batman #2In case you missed Batman #1, Batman was poised to rescue the city of Gotham and passengers on board a critically disabled jet by diverting the jet into a large body of water. In the process of saving countless lives, Batman was prepared to lose his own. At the very last second, the plane slowed by an unseen force. As the nose of the plane lifted up gently, Batman mistakenly credited the assist to Superman before realizing it was someone else entirely. Two masked strangers introduced themselves as Gotham and Gotham Girl.

    Batman #2 opens with a fight between Gotham, Gotham Girl, and Solomon Grundy. This is the first good look we get at Gotham and Gotham Girl. By first appearance, the pair has Kryptonian abilities. They both levitate and fly in the manner of Clark Kent, and they also apparently have super strength. Later in the issue, we learn they also have enhanced vision and x-ray vision. The symbol they wear on their chests is even reminiscent of the Superman’s shield of The House of El.

    The fight with Grundy showcases the pair’s abilities, but also exposes a huge weakness. They haven’t been doing this hero gig for very long, and they’re green as grass. Batman is uncharacteristically trusting of the new duo. He agrees to help train them, either to make them into credible crime fighters, or so that he can keep them close for observation. The pair is extremely eager to please, which begs to question why they are so intent on getting close to Batman in the first place.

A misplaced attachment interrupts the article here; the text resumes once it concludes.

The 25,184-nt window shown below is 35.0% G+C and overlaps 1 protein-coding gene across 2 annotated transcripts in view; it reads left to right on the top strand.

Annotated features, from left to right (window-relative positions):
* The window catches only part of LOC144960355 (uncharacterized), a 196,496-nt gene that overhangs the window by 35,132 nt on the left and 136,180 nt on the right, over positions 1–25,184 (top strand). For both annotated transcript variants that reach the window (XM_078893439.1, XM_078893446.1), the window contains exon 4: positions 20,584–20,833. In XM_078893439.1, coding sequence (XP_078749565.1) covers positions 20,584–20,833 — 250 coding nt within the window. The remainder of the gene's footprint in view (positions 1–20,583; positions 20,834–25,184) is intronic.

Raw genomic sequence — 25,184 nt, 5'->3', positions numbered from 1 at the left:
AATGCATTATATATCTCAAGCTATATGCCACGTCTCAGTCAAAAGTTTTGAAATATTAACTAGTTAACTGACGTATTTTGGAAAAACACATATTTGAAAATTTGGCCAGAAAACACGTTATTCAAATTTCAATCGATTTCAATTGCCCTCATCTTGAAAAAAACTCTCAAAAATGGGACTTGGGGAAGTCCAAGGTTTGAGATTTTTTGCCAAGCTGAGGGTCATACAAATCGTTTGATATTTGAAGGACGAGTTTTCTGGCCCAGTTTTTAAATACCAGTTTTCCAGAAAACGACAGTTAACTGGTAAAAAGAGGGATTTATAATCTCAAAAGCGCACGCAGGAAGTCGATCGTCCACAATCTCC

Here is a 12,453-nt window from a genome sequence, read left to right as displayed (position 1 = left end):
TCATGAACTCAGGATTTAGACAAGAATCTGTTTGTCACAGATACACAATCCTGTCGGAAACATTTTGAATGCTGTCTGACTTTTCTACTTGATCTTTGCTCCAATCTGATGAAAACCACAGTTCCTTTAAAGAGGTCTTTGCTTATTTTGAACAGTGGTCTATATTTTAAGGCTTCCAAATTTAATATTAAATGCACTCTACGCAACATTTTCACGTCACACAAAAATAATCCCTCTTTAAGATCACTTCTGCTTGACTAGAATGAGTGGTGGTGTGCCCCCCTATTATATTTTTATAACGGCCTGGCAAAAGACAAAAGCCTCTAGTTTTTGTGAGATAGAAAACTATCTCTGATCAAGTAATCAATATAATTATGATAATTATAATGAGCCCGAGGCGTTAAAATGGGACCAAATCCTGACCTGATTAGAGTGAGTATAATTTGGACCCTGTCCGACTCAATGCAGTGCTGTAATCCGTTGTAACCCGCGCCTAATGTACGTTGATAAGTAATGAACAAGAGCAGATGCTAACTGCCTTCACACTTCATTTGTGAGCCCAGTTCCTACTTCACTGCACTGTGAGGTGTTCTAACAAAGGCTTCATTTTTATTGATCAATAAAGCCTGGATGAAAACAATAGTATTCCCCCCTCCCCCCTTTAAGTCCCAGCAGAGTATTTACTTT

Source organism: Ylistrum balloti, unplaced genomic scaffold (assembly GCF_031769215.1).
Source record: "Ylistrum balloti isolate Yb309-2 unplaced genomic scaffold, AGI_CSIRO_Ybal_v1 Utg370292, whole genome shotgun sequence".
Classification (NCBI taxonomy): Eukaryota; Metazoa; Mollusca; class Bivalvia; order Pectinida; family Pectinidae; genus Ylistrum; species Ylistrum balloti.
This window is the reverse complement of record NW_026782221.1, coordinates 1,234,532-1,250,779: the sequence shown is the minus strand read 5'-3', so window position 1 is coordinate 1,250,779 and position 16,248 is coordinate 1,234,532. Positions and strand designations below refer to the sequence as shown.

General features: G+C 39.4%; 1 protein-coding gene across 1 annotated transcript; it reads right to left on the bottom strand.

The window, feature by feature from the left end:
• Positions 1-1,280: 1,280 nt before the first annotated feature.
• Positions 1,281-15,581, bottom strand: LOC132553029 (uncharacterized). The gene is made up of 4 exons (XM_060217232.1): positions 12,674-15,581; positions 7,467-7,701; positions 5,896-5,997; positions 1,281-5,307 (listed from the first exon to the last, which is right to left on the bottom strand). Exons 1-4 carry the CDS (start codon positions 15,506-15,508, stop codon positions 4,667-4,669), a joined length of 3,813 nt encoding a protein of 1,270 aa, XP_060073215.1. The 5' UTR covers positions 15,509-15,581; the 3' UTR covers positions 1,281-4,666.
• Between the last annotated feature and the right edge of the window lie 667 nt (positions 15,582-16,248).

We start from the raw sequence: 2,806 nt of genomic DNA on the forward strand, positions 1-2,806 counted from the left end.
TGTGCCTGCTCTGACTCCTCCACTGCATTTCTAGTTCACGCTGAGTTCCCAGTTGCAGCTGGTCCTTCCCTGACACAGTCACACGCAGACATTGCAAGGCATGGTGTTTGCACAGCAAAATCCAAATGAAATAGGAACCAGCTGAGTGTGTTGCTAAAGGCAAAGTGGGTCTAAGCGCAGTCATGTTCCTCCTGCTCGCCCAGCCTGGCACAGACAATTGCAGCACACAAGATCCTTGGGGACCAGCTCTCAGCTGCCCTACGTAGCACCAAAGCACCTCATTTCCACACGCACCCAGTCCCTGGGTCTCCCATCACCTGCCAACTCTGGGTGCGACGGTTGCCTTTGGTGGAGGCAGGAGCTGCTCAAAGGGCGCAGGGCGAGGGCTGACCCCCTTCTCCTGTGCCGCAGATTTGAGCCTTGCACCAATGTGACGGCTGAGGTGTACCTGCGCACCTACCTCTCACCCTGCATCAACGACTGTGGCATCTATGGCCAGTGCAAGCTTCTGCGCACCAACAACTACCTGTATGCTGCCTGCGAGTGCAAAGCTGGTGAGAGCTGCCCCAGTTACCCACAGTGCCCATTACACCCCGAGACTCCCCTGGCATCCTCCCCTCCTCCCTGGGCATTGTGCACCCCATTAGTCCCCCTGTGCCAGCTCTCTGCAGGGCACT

I enjoyed the pacing of this issue better than the last. The last issue was all about establishing relationships and characters. This issue starts to move the Monster Men story arc forward, while still conveying a few important character developments. Tom King and David Finch have delivered another solid entry in the Rebirth mythos. I only hope that they are able to maintain this level of storytelling while pumping out two issues per month.

    Batman #2, DC Comics, released July 6, 2016, written by Tom King, pencils by David Finch, inks by Matt Banning and Danny Miki, colors by Jordie Bellaire, letters by John Workman, cover by David Finch and Jordie Bellaire, $2.69

    Review by Brendan Allen.

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    Review: Batman #51

    Batman #51Batman #51 is one of the best stories from the title since its rebirth in DC’s “New 52” launch. It is also – perhaps not coincidentally – Scott Snyder’s and Greg Capullo’s final collaboration for one of the most iconic titles in the comic universe.

    In a title as storied as Batman, epic cover art seems to come less and less frequently. The collaborative piece created by Capullo, Miki, and FCO Plascencia features the cape and cowl enveloping an oddly bright Gotham City, the Bat Signal in its sky taking the place of the iconic symbol on Batman’s chest. It’s a brilliant blend of the dark nature of the Batman character in juxtaposition to the brightening character of Gotham.

    The unspectacular nature of this story is what’s so spectacular about it. We’ve seen stories of the Dark Knight on night patrols since forever, and at its heart, this story is just that. Driving on the empty streets outside Gotham, Batman experiences a minor earthquake that knocks out power to the city. Suspecting (with undeniably good reason) that this is some form of attack, Batman visits some of the usual suspects, but the culprit is far less expected and far more revealing than you might expect.

    The art reflects the usual quality of Capullo, Miki, and Plascencia, and the narration is conducted in a Book Antiqua-ish font, which adds a nice flavor to the story, especially when the narrator is revealed. Worth picking up even if you’re not following the Dark Knight’s crusade on a regular basis.

    Batman #51, writer: SCOTT SNYDER, pencils: GREG CAPULLO, inks: DANNY MIKI, colors: FCO PLASCENCIA, letters: STEVE WANDS, cover: CAPULLO, MIKI, & PLASCENCIA.

    Review by Robb McKinney.